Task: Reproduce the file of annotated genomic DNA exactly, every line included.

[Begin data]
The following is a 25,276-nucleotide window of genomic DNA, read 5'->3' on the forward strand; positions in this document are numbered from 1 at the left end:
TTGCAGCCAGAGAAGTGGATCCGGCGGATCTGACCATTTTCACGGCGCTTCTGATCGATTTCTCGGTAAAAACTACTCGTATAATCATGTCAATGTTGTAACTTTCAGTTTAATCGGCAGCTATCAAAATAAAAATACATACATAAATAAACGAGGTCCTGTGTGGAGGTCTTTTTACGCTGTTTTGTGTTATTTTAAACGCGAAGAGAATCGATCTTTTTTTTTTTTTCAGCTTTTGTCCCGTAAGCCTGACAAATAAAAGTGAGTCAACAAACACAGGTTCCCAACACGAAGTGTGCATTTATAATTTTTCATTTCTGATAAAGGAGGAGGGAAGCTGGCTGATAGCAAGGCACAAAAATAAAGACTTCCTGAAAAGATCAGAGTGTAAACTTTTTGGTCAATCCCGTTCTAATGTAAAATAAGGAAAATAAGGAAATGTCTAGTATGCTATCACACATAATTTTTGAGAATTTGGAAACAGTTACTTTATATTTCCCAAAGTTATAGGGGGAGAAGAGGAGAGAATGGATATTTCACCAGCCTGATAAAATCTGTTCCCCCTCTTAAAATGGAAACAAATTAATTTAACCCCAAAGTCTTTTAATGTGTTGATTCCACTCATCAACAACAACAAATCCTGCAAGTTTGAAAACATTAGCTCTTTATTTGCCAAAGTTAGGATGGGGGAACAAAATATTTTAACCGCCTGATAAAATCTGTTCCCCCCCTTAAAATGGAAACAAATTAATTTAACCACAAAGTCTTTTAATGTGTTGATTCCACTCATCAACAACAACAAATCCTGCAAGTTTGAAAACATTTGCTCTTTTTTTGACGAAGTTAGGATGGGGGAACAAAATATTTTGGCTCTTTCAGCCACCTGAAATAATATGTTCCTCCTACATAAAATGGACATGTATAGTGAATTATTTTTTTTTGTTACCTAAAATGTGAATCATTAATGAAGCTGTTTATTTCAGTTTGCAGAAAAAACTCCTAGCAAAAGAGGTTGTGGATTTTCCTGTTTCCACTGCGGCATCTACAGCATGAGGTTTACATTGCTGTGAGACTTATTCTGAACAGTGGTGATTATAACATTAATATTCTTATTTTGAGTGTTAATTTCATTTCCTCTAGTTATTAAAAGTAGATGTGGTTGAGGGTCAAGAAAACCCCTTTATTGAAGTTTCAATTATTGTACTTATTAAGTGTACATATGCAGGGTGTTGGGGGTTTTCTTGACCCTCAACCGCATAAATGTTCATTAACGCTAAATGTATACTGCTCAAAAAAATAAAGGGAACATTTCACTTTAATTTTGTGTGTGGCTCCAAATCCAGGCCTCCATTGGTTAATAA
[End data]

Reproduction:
The following is a 25,276-nucleotide window of genomic DNA, read 5'->3' on the forward strand; positions in this document are numbered from 1 at the left end:
TTGCAGCCAGAGAAGTGGATCCGGCGGATCTGACCATTTTCACGGCGCTTCTGATCGATTTCTCGGTAAAAACTACTCGTATAATCATGTCAATGTTGTAACTTTCAGTTTAATCGGCAGCTATCAAAATAAAAATACATACATAAATAAACGAGGTCCTGTGTGGAGGTCTTTTTACGCTGTTTTGTGTTATTTTAAACGCGAAGAGAATCGATCTTTTTTTTTTTTTCAGCTTTTGTCCCGTAAGCCTGACAAATAAAAGTGAGTCAACAAACACAGGTTCCCAACACGAAGTGTGCATTTATAATTTTTCATTTCTGATAAAGGAGGAGGGAAGCTGGCTGATAGCAAGGCACAAAAATAAAGACTTCCTGAAAAGATCAGAGTGTAAACTTTTTGGTCAATCCCGTTCTAATGTAAAATAAGGAAAATAAGGAAATGTCTAGTATGCTATCACACATAATTTTTGAGAATTTGGAAACAGTTACTTTATATTTCCCAAAGTTATAGGGGGAGAAGAGGAGAGAATGGATATTTCACCAGCCTGATAAAATCTGTTCCCCCTCTTAAAATGGAAACAAATTAATTTAACCCCAAAGTCTTTTAATGTGTTGATTCCACTCATCAACAACAACAAATCCTGCAAGTTTGAAAACATTAGCTCTTTATTTGCCAAAGTTAGGATGGGGGAACAAAATATTTTAACCGCCTGATAAAATCTGTTCCCCCCCTTAAAATGGAAACAAATTAATTTAACCACAAAGTCTTTTAATGTGTTGATTCCACTCATCAACAACAACAAATCCTGCAAGTTTGAAAACATTTGCTCTTTTTTTGACGAAGTTAGGATGGGGGAACAAAATATTTTGGCTCTTTCAGCCACCTGAAATAATATGTTCCTCCTACATAAAATGGACATGTATAGTGAATTATTTTTTTTTGTTACCTAAAATGTGAATCATTAATGAAGCTGTTTATTTCAGTTTGCAGAAAAAACTCCTAGCAAAAGAGGTTGTGGATTTTCCTGTTTCCACTGCGGCATCTACAGCATGAGGTTTACATTGCTGTGAGACTTATTCTGAACAGTGGTGATTATAACATTAATATTCTTATTTTGAGTGTTAATTTCATTTCCTCTAGTTATTAAAAGTAGATGTGGTTGAGGGTCAAGAAAACCCCTTTATTGAAGTTTCAATTATTGTACTTATTAAGTGTACATATGCAGGGTGTTGGGGGTTTTCTTGACCCTCAACCGCATAAATGTTCATTAACGCTAAATGTATACTGCTCAAAAAAATAAAGGGAACATTTCACTTTAATTTTGTGTGTGGCTCCAAATCCAGGCCTCCATTGGTTAATAA